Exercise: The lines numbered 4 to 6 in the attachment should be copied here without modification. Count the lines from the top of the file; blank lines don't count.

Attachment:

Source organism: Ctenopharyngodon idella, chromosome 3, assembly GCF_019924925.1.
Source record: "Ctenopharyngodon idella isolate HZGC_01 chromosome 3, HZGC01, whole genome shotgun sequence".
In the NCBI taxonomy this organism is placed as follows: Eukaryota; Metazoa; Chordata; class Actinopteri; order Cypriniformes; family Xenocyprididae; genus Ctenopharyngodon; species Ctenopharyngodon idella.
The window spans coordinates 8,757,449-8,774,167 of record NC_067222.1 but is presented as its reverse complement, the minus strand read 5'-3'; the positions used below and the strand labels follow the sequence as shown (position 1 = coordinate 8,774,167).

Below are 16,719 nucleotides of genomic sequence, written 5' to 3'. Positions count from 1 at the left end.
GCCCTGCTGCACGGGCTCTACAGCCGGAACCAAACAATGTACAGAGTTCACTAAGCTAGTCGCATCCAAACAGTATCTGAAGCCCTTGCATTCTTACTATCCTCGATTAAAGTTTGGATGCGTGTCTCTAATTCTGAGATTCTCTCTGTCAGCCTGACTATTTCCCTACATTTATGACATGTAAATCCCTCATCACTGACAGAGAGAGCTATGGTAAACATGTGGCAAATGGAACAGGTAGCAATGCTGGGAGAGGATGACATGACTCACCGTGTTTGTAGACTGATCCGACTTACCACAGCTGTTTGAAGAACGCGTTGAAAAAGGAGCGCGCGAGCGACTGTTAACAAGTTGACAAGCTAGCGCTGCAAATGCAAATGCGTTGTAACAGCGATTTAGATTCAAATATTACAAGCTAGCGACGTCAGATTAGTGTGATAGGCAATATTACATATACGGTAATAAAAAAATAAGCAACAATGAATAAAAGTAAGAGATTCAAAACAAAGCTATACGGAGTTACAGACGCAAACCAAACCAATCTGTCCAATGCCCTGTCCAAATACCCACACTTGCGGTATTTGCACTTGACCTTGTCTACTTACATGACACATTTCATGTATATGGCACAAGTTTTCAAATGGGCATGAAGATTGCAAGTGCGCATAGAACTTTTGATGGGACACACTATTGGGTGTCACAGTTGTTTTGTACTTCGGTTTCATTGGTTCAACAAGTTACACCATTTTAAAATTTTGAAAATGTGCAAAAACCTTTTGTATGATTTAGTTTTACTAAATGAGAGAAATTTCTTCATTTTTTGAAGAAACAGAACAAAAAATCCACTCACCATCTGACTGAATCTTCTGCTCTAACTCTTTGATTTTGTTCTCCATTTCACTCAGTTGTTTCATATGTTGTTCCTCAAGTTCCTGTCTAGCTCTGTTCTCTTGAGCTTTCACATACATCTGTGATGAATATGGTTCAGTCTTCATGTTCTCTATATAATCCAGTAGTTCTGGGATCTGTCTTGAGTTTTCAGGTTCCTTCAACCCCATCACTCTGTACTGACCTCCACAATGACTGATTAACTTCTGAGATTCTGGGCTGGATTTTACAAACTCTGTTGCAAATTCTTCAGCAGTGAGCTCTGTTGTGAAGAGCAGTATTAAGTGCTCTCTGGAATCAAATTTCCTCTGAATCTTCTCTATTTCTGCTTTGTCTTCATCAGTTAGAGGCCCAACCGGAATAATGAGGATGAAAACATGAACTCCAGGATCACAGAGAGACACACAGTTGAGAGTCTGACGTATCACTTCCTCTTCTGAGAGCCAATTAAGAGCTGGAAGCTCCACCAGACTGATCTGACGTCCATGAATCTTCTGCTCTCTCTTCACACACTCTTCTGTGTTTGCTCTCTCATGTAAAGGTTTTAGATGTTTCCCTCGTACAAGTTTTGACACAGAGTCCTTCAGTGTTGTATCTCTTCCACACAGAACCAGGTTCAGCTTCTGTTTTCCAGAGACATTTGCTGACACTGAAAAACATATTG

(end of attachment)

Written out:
The window spans coordinates 8,757,449-8,774,167 of record NC_067222.1 but is presented as its reverse complement, the minus strand read 5'-3'; the positions used below and the strand labels follow the sequence as shown (position 1 = coordinate 8,774,167).

Below are 16,719 nucleotides of genomic sequence, written 5' to 3'. Positions count from 1 at the left end.
GCCCTGCTGCACGGGCTCTACAGCCGGAACCAAACAATGTACAGAGTTCACTAAGCTAGTCGCATCCAAACAGTATCTGAAGCCCTTGCATTCTTACTATCCTCGATTAAAGTTTGGATGCGTGTCTCTAATTCTGAGATTCTCTCTGTCAGCCTGACTATTTCCCTACATTTATGACATGTAAATCCCTCATCACTGACAGAGAGAGCTATGGTAAACATGTGGCAAATGGAACAGGTAGCAATGCTGGGAGAGGATGACATGACTCACCGTGTTTGTAGACTGATCCGACTTACCACAGCTGTTTGAAGAACGCGTTGAAAAAGGAGCGCGCGAGCGACTGTTAACAAGTTGACAAGCTAGCGCTGCAAATGCAAATGCGTTGTAACAGCGATTTAGATTCAAATATTACAAGCTAGCGACGTCAGATTAGTGTGATAGGCAATATTACATATACGGTAATAAAAAAATAAGCAACAATGAATAAAAGTAAGAGATTCAAAACAAAGCTATACGGAGTTACAGACGCAAACCAAACCAATCTGTCCAATGCCCTGTCCAAATACCCACACTTGCGGTATTTGCACTTGACCTTGTCTACTTACATGACACATTTCATGTATATGGCACAAGTTTTCAAATGGGCATGAAGATTGCAAGTGCGCATAGAACTTTTGATGGGACACACTATTGGGTGTCACAGTTGTTTTGTACTTCGGTTTCATTGGTTCAACAAGTTACACCATTTTAAAATTTTGAAAATGTGCAAAAACCTTTTGTATGATTTAGTTTTACTAAATGAGAGAAATTTCTTCATTTTTTGAAGAAACAGAACAAAAAATCCACTCACCATCTGACTGAATCTTCTGCTCTAACTCTTTGATTTTGTTCTCCATTTCACTCAGTTGTTTCATATGTTGTTCCTCAAGTTCCTGTCTAGCTCTGTTCTCTTGAGCTTTCACATACATCTGTGATGAATATGGTTCAGTCTTCATGTTCTCTATATAATCCAGTAGTTCTGGGATCTGTCTTGAGTTTTCAGGTTCCTTCAACCCCATCACTCTGTACTGACCTCCACAATGACTGATTAACTTCTGAGATTCTGGGCTGGATTTTACAAACTCTGTTGCAAATTCTTCAGCAGTGAGCTCTGTTGTGAAGAGCAGTATTAAGTGCTCTCTGGAATCAAATTTCCTCTGAATCTTCTCTATTTCTGCTTTGTCTTCATCAGTTAGAGGCCCAACCGGAATAATGAGGATGAAAACATGAACTCCAGGATCACAGAGAGACACACAGTTGAGAGTCTGACGTATCACTTCCTCTTCTGAGAGCCAATTAAGAGCTGGAAGCTCCACCAGACTGATCTGACGTCCATGAATCTTCTGCTCTCTCTTCACACACTCTTCTGTGTTTGCTCTCTCATGTAAAGGTTTTAGATGTTTCCCTCGTACAAGTTTTGACACAGAGTCCTTCAGTGTTGTATCTCTTCCACACAGAACCAGGTTCAGCTTCTGTTTTCCAGAGACATTTGCTGACACTGAAAAACATATTG